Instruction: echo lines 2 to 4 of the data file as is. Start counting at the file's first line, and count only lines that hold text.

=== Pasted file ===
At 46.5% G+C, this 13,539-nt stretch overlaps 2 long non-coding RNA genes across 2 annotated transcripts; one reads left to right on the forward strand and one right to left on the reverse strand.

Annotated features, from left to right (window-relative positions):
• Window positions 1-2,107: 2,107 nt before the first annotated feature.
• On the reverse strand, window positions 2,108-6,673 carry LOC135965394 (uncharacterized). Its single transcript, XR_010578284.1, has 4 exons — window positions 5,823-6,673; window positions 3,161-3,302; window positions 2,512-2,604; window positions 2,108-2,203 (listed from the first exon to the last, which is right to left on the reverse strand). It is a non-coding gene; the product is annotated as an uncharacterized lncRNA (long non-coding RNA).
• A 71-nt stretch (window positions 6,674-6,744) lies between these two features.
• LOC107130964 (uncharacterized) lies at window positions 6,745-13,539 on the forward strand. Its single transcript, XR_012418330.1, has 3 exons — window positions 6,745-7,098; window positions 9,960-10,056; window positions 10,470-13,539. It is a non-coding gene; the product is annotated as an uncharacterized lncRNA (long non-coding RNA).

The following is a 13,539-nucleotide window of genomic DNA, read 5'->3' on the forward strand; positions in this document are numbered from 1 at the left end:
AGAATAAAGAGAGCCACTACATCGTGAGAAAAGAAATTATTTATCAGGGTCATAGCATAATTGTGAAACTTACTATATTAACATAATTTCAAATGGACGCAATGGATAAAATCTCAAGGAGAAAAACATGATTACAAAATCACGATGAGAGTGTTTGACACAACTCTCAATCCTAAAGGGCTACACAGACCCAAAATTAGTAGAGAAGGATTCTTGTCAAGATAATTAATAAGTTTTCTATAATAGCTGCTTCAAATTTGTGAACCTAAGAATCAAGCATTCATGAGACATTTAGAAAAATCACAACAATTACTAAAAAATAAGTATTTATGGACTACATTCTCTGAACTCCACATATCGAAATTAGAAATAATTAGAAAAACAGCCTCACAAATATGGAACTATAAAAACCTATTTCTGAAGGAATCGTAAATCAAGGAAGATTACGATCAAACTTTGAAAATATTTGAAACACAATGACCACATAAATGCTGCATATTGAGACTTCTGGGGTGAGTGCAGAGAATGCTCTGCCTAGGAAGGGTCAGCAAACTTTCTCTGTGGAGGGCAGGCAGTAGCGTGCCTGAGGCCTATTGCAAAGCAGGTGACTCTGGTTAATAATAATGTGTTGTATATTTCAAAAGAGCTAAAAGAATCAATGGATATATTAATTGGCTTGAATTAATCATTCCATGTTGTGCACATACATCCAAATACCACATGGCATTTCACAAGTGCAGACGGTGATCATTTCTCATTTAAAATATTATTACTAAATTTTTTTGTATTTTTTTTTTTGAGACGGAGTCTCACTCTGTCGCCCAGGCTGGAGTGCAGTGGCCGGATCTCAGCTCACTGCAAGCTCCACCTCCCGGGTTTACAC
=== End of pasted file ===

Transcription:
Annotated features, from left to right (window-relative positions):
• Window positions 1-2,107: 2,107 nt before the first annotated feature.
• On the reverse strand, window positions 2,108-6,673 carry LOC135965394 (uncharacterized). Its single transcript, XR_010578284.1, has 4 exons — window positions 5,823-6,673; window positions 3,161-3,302; window positions 2,512-2,604; window positions 2,108-2,203 (listed from the first exon to the last, which is right to left on the reverse strand). It is a non-coding gene; the product is annotated as an uncharacterized lncRNA (long non-coding RNA).